- Verse 6 – Particular focus is given to most vulnerable: the widow, immigrant, and orphan. These people are the easiest to oppress because they have limited access to power.
- Verse 7 – Something that is especially frustrating is the brazen attitude of those who commit injustice. They live as if God doesn’t see.
- Verse 8 – the psalmist calls upon people to be wise. Commentators suggest that this clues us in to the fact that the oppressors are not external but internal. In other words, this psalmist is grieving over godless people within Israel who are guilty of injustice and oppression.
- Verse 20 – The psalmist laments that injustice can even make its way in statues
- Verse 21 – A regrettable mob mentality can prevail.
Reflecting on this psalm, one commentator said, “. . . there is a breakdown of law and order and the mechanisms designed to protect the innocent become instead the instruments of violence.” I’m sure you can think of examples of this in our laws and our history, Jim Crow laws being the most obvious.
As we work together, it’s important to recognize that often the cultural injustice of racism made its way into the church. Part of the reason we need to work on this is because often the church didn’t. A few examples:
- In a recent tour of the Museum of the Bible, there was an exhibit called “The Slave’s Bible.” It featured Bibles that had sections cut out of them (Exodus, Psalms, parts of Galatians, etc.) in order to keep slaves in submission.
- It isn’t hard to find sermons or writings that attempted to justify slavery or segregation based upon the misuse of the text.
- The Southern Baptist Convention (SBC) began in 1845 due to a controversy over whether slave-owning missionaries were qualified for service. A similar division had already split the Methodist Church, and it would soon hit the Presbyterian Church as well. Thankfully the SBC has publicly repented of this sinful foundation and is working hard to reconcile. But it’s important to remember that the official resolution passed in 1995.
- The African Methodist Episcopal Church is the first Protestant denomination founded by African-Americans. But it was started when Richard Allen and Absalom Jones were removed from the church for praying in the wrong pew.
- Even some of our heroes, like George Whitefield, were on the wrong side on the issue of slavery. He was a staunch advocate for the expansion of slavery in Georgia.
I could give you multiple additional examples. The point here is merely for you to understand how injustice was not outside the church but also inside.
As we work together, that should make us work even harder at loving one another. Our brotherhood in Christ should lead us. I received a great example of this in an email this week:
Keith White, an African-American Sheriff, is a member of our church, as is Curt Collins. He’s a white officer with the IMPD.
I wanted to tell you about unity at College Park Church that extends to the streets of Indianapolis. Curt Collins who is an IMPD Officer (Blue) and myself, Sheriff (Brown), are brothers here and get along well. Our families have fellowshipped together outside the church. We have found ourselves working together on the streets. At one point we were at 40th and Winthrop where there were shots fired and issues with juveniles. After things settled down and we were all standing around talking. . . all IMPD (Blue) all majority culture, and me (Brown) minority culture. Curt stepped forward, gave me a brotherly hug said, “Hi, brother,” and I reciprocated. I could see the wonder and puzzled look in the other officer’s faces. There were 2 things going on there. Historically blue (IMPD) and Brown (Sheriff) have not worked well with each other. And as you know our two cultures have issues. Curt told me that afterward some of the officers asked him “what was that about” and he explained that we were brothers in Christ. Curt and I are working to do what you are preaching about and it’s good to see that people notice.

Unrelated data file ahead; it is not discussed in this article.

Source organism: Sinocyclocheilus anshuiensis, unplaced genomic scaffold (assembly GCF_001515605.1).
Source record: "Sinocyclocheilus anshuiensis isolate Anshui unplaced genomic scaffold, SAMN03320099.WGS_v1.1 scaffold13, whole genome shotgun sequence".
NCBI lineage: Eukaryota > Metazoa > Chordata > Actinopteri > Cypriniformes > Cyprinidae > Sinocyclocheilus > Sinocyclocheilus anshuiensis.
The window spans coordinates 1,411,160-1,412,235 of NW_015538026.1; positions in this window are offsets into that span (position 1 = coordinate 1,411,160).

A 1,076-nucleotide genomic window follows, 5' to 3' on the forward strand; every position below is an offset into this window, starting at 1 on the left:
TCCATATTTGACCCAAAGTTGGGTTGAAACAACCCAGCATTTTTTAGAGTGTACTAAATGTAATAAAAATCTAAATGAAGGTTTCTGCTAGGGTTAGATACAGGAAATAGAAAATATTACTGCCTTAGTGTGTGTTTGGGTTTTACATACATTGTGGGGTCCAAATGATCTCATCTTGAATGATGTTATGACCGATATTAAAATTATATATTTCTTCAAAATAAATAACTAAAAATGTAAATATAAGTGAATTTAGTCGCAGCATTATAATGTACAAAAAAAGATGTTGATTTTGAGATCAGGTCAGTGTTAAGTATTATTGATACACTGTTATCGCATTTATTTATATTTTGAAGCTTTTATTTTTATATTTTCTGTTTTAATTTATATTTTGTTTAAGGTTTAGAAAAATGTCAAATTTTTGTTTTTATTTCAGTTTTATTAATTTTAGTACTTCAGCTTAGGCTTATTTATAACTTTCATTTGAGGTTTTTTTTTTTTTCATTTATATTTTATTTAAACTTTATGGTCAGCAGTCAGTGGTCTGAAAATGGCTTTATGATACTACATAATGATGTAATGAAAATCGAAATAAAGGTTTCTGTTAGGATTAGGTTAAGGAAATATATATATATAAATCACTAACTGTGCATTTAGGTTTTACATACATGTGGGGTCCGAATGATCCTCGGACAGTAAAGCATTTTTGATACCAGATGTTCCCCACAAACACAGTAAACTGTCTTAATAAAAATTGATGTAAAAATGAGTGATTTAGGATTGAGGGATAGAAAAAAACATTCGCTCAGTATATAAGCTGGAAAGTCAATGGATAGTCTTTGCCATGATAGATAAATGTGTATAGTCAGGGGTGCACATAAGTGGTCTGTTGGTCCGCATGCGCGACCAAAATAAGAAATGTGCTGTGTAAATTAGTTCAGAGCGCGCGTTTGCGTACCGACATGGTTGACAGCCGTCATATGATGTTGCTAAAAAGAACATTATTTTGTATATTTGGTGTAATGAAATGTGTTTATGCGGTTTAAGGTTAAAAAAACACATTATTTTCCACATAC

With all that’s broken in the world, I hope our church–lived out by you–can bring refreshment to the weariness of racial division.
- Hope for the Future
The other passages in this lament psalm are designed to reaffirm the trust we should embrace when life is hard or unfair. The text is beautifully God-centered.
- Verse 9 – God’s power is celebrated as creator. If God created sight and hearing, he knows and sees.
- Verses 10-11 – God knows the thoughts of man. He has the power to make it right.
- Verses 12-13 – the psalmist praises God for what the suffering and hardship will teach him.
Take note of this posture. The psalmist is equally committed to personal growth as he’s about verbalizing what is wrong.
- Verses 14-15 – God is not going to abandon his people; justice will eventually be applied.
- Verse 16-19 – We can rest in God’s faithfulness and his love for his people.
If you were to examine the African-American church experience, you would find that Sundays were a day of refuge and hope from the weariness of the culture. That’s why titles were/are important. That’s why dressing up was expected. That’s why services were long. Sundays in the African-American church meant dignity, worth, value, and hope.
My desire is that Sunday mornings for our minority brothers and sisters would be a place of refuge, not just a place with less ethnic tension. I want our church to be a place where we are reminded about who Jesus is, who we are, and how we should treat one another.
The vision for our church is to point people to the Lord as their stronghold and God as the rock of their refuge (vv. 22). I want people to love, listen, lament, learn, and leverage our love for Jesus and our belief that one day Jesus is going to make it all right (v. 23). Until then, we’ve got some work to do.